Ron Koertge

A little prose diversion for today.

This past weekend I was checking out some of the 101 Best Websites put together by Writer’s Digest every year. Since I’m planning on writing a children’s book this year for NaNoWriMo, I thought I’d check out some of the sites related to writing for children.

And am I glad I did.

One of the sites was Cynsations, a blog by writer Cynthia Leitich Smith. On her blog I found a guest post by Ron Koertge. All I knew about him before that was a poem that he wrote that I have read aloud to my students: “Do You Have Any Advice For Those of Us Just Starting Out?” (It’s a great poem – you should read it.)

Well, I discovered that he writes books for young people. His blog post was about a sequel he had written to a previous book. What caught my attention was a book called Shakespeare Bats Cleanup. I quickly went online and found that they had a copy at my second-closest Barnes & Noble. In running errands on Sunday, we didn’t make it over there, but I went Monday night and picked it up.

Here’s the blurb on the back page:

At fourteen, Kevin Boland is a straight-talking MVP first baseman who can’t tell a ballad from a salad. But when he is diagnosed with mono and is forced to spend months at home recuperating, Kevin secretly borrows his father’s poetry book and starts writing, just to pass the time. Inside the book, Kevin discovers more than haiku and sonnets. He gains insight – sometimes humorous, sometimes painful – as he records his candid observations on junior-high romance, daydreams of baseball stardom, and sorrow over the recent death of his mother, and learns how words can open doors to the soul.

Makes you want to read it, doesn’t it? I bought it. I can’t wait to read it. As soon as I’ve finished it – which might not happen until I finish my first set of report cards for this school year – I’ll post a review here.

If I like it, I may read parts (or all) of it to my students as part of my Elementary School Poetry 180 project.

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I’m raising funds for The Office of Letters and Light, the nonprofit organization that sponsors National Novel Writing Month in November. Please check out my Night of Writing Dangerously post.

Thanks to Brenda and Joss for their donations. You are writing heroes. I’m almost one-fourth of the way to my goal. Thanks!

Elementary School Poetry – Week Four

“Radio” is another great poem from Poetry 180. It’s accessible and fun. City kids get this one real quick.
I can’t locate where I found “Could Have Been Worse” at the moment. It’s a humorous poem from a poetry book for kids, probably one of those anthologies of poems that kids like. It’s one of those “underwear” poems that makes kids groan. Lots of fun to read.
Addendum: I decided to do an internet search before I posted this, and sure enough, I located it. It’s from Kids Pick the Funniest Poems – and I found it reposted online as well. Enjoy!
“The Farewell” is a great poem to read. It’s also one that I might bring up later when we talk about trust and distrust.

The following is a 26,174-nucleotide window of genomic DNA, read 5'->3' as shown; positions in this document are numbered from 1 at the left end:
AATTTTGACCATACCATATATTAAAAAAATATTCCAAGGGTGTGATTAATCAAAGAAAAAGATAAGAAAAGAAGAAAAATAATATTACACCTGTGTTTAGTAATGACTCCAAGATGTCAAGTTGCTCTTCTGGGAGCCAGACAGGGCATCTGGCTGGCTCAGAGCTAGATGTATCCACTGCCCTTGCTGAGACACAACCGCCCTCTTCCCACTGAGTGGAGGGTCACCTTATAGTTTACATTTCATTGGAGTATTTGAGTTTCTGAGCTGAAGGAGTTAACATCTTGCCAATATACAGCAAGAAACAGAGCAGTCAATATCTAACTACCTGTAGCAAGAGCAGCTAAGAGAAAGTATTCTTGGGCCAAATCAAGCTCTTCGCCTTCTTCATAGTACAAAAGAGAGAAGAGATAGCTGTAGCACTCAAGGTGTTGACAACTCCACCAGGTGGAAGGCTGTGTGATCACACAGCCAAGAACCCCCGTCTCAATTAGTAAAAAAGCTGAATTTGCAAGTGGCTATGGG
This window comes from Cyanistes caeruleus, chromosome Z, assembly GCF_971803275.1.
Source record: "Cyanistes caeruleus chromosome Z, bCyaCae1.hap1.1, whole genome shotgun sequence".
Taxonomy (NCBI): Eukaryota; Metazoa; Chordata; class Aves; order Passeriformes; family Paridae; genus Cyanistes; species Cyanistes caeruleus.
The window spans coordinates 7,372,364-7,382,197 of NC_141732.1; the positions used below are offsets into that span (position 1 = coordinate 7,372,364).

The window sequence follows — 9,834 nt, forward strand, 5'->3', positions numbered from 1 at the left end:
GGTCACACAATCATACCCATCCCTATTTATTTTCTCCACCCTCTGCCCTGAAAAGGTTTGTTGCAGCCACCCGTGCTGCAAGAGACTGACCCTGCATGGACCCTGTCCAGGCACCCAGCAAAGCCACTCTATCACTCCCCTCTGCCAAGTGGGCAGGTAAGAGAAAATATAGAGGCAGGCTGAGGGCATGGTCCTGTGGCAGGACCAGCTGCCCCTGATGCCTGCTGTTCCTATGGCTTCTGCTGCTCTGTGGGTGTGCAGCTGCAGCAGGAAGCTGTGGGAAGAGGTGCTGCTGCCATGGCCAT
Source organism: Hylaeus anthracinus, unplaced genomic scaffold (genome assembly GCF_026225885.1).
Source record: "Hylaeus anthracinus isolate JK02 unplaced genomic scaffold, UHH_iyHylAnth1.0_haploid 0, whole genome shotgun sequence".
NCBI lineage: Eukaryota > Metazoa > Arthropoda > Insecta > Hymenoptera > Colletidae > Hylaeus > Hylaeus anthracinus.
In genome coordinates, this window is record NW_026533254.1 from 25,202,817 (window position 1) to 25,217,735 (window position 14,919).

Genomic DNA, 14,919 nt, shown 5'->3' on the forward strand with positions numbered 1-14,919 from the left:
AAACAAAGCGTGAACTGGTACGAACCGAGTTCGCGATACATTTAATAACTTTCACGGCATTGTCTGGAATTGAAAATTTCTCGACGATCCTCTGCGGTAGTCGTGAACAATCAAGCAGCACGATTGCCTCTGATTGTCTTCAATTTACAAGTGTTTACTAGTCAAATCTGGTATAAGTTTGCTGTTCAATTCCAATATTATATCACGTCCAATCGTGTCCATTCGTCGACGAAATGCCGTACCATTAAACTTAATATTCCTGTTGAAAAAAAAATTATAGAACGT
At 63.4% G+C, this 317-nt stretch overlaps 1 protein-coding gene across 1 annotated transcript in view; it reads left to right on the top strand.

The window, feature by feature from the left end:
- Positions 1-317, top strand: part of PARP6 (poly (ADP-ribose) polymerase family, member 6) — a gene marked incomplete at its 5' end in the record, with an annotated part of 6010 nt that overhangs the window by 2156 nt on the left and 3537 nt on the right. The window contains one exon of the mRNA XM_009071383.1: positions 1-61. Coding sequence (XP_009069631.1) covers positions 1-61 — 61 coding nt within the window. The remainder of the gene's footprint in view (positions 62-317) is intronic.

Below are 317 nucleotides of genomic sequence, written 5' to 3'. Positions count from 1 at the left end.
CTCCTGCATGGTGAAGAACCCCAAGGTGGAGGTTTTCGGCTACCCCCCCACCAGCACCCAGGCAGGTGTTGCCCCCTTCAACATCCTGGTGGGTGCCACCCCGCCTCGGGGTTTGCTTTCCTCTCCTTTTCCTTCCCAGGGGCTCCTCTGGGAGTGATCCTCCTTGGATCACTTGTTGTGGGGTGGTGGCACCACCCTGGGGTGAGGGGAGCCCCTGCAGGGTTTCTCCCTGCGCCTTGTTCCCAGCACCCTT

“Knoxville, Tennessee” is a great poem by Nikki Giovanni. It’s in our reading anthology; there’s a small unit on poetry. But it comes with illustrations. I like students to read (or hear) poems on their own without illustrations. Pictures made by someone other than the poet guides student interpretations, and I want them to come up with their own interpretation.
“The Poet” is a fun one. Poets write poems about poetry and poets. This is a good example of that.

Elementary School Poetry 180 – Week Three

Here are the five poems for week three:

I pulled the other two poems from books I have. There is a series of books of poetry for children, and I selected “Dream Variations” from the one on Langston Hughes. It is titled Poetry for Young People: Langston Hughes, edited by David Roessel and Arnold Rampersad. “Blackberry Eating” came from A Poem for Every Day! by Susan Moger.

Elementary School Poetry 180 – Week Two

Here are the five poems I read last week:

I still have a student who says, “That was short” when I finish reading a poem. All of these fit on a single page except for “Numbers”. There was some discussion of the last stanza of that one, a bit of confusion about what to make of “three boys”, “two Italians”, and “one sock”.

I think I’m going to drop “Ozymandias”. While I like it, and it’s fun to read aloud, I think it’s too heady for ten-year-olds. They just don’t know what to make of it.

Elementary School Poetry 180 – Week One

It was way too crazy a week ago for me to post the poems I was going to read. Instead, on Mondays I will be posting the poems I read the previous week to my students.  In fact, I didn’t get to reading any poems aloud until the fourth day, when I read four in a row.

In the spirit of “Introduction to Poetry”, we just “walk inside the poem’s room”. Students are welcome to comment, if they like, but I ask no questions of them. There is no analysis. That may come later – and as a separate activity. I am going to try poems with VTS, Visual Thinking Strategies, this year. I think “The Tyger” might be an interesting one to try later in the year.

“Jabberwocky” was a poem some students had heard or read before. All the others were new to them. We did comment on the made up words in the Lewis Carroll poem. And a student did mention how “This Is Just to Say” was a poem of apology.